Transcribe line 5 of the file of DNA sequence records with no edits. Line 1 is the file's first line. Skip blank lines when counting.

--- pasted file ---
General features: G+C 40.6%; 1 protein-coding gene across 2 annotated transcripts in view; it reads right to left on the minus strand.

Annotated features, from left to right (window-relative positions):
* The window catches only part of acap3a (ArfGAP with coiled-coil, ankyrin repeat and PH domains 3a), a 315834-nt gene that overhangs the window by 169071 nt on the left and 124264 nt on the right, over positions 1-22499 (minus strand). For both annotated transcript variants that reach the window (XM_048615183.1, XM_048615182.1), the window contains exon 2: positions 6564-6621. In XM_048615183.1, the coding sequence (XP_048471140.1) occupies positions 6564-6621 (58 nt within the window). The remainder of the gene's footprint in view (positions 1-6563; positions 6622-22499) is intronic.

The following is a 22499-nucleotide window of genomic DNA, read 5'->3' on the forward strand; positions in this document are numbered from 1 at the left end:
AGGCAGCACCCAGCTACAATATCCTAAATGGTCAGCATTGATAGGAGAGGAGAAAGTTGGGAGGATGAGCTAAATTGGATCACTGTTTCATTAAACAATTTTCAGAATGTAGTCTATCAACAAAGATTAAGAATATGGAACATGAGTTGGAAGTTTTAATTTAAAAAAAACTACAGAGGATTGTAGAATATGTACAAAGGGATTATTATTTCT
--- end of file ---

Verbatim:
AGGCAGCACCCAGCTACAATATCCTAAATGGTCAGCATTGATAGGAGAGGAGAAAGTTGGGAGGATGAGCTAAATTGGATCACTGTTTCATTAAACAATTTTCAGAATGTAGTCTATCAACAAAGATTAAGAATATGGAACATGAGTTGGAAGTTTTAATTTAAAAAAAACTACAGAGGATTGTAGAATATGTACAAAGGGATTATTATTTCT